Delegation Boards at Happy Melly

When you’re a team of just a few people, discussing roles, authorization and delegation is easy. You just show up at a meeting, or on a Slack channel, and ask each other a question:

Self-Organising organization“Can someone take over email enquiries?”

“Is it OK if I spend some money on Facebook ads?”

“What is the password for our Twitter account?”

“Can I get a copy of each invoice?”

The better your communication, the longer you can postpone documentation. However, there’s a limit to the volume of messages a team can endure. When you’ve heard the question “Can I expense something to the company?” ten times, you know that broadcasting information across all workers doesn’t scale well. With three people, it’s fine. With 30 people, not so much.

That’s why the Management 3.0 team at Happy Melly is now preparing for the next phase: we’re scaling up! Our transition will involve multiple small teams, delegation boards, work profiles, team agreements and team metrics. And maybe more! As always, we will implement and experiment with Management 3.0 practices on an as-needed basis.

Let’s start with Delegation Boards

As the owner of a company, you cannot simply delegate everything to a self-organized group of workers. It would be strange, at the least, when someone simply changed the company’s name or purpose, or signed a million-euro contract that would (legally) impact the owner of the business. Clearly, there need to be some boundaries.

In traditional companies, the standard approach is that workers are not allowed to do anything except the tasks that were assigned to them by their managers. At Happy Melly, it’s the opposite. Our team members are allowed to do everything except for some key decision areas described on these delegation boards:

Happy Melly Delegation Boards

For example, the salary formula of the Management 3.0 workers is my responsibility as the owner, but I simply confirm what the group agrees upon together. They can spend money on expenses in any way they see fit, with a limit of up to 500 Euros per month. If it’s more, then it’s an expense that we should agree together.

They can form teams in any way they like, as long as they keep me updated about any changes. And team size cannot go above 9, or below 3, without my permission. And hiring new people? We’ll do that together so we all agree.

Happy Melly first experiment with team Delegation Boards

The boards I show you above are my first attempt at clarifying the boundaries for our current Management 3.0 workers. I’m sure the check marks on the boards will move even further from the left to the right, depending on how our self-organizing system will evolve.

It is interesting to note that I tried to make such boards half a year ago, before we started, but I was not able to do so. Apparently, I needed the experience of working with my current team in order to figure out what the relevant key decision areas are, and how to set the appropriate levels of authority.

One thing is certain: at Happy Melly, we start with the idea that all activities are OK unless one of us has come up with a reasonable argument to draw a line somewhere. We cannot play great games, without honoring a few lines and squares. Our challenge is to keep redrawing those lines and squares so that we’re all having fun, while making money and making a difference.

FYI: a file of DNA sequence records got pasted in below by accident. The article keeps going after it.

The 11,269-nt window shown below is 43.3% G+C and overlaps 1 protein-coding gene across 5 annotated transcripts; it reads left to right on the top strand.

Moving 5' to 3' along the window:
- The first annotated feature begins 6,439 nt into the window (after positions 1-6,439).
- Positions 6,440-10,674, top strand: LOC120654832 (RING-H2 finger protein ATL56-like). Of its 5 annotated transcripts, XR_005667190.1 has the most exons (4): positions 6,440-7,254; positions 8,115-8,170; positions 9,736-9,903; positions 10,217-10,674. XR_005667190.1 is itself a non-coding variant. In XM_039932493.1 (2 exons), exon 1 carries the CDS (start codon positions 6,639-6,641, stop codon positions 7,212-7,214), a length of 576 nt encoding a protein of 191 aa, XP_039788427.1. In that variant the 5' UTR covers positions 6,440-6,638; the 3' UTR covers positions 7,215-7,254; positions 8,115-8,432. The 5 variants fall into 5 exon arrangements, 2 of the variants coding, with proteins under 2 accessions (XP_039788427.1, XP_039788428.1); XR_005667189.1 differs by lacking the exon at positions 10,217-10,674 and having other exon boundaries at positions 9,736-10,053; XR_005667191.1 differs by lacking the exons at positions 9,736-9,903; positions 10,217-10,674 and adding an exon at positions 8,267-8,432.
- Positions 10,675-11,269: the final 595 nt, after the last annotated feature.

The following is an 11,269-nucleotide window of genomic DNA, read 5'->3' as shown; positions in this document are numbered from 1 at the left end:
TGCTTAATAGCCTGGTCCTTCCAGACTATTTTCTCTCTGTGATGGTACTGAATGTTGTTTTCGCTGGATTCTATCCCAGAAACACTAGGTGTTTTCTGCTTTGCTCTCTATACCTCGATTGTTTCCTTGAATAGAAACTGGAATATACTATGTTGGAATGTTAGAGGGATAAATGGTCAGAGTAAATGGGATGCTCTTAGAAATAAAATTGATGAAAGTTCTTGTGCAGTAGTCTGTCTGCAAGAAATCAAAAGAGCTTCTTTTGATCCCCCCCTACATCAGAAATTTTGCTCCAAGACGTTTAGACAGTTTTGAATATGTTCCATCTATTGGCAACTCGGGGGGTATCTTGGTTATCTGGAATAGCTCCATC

If you want to find out more about how you can use Delegation Boards to successfully scale up your team, or create an efficient self-organizing system; join me, together with the Happy Melly team and my special guest, Burkhard Ebbing from Deutsche Telekom, on Tuesday 30th June from 20:00 to 20:45h CEST

Want to join the conversation? Contact my Happy Melly team member Louise Brace to get your invitation. Space is limited.


Teaser image credit: Why and how to delegate worksBlog Footer


  1. Awesome transparency, Jurgen. Thanks for sharing.

    With my teams, we’ve got four decision types:

    #1. Ones that only leaders can make/take (This type can be made with or without consultation/discussion with the team, consultation is of course preferred.)

    #2. Ones that individuals/teams can and should make/take themselves, but need to first check-in with stakeholder/leaders; and in the event of a “tie” or a disagreement on how to proceed, the individual/team calls it. (If the individual/team is not willing to take accountability, then call it a Type 1; sorry, there is no “1.5”)

    #3. Ones that individuals / teams can make/take themselves, and inform others (stakeholders, leaders, managers, other teams) after the fact (either “contemporaneously” or “routinely”)

    #4. Ones that individuals and teams can make/take themselves. “Just do it.”

    Ok, technical there’s a fifth type: “wait to be told what to do… ” ;P

    Newly formed teams typically start off heavily skewed with lots of Type 1’s, and few and fewer of the other types as you go down the list.

    And as a team matures and becomes more gelled and more performant (Retrospectives help on this path), the balance reverses. More Type 4’s, 3’s, and 2’s and very few 1’s.

    More here:

    Comment by Andy Cleff on June 17, 2015 at 7:23 PM

  2. Thanks Andy. It seems that your #1 #2 #3 and #4 correspond to my levels 1, 5, 6, and 7. If that works for you, then that’s great. 🙂

    Comment by jurgenappelo on June 18, 2015 at 8:46 PM

  3. I’m curious how you handle a tie / disagreement at Happy Melly w non-type 1 issues…?

    Comment by Andy Cleff on June 19, 2015 at 1:38 AM

  4. The entire purpose of delegation boards is to prevent ties. There might be disagreement, but the level indicates who makes the final call. There are no ties. That’s the point of making these boards.

    Comment by jurgenappelo on June 19, 2015 at 7:01 AM

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This article is written by Jurgen Appelo on June 16th 2015.

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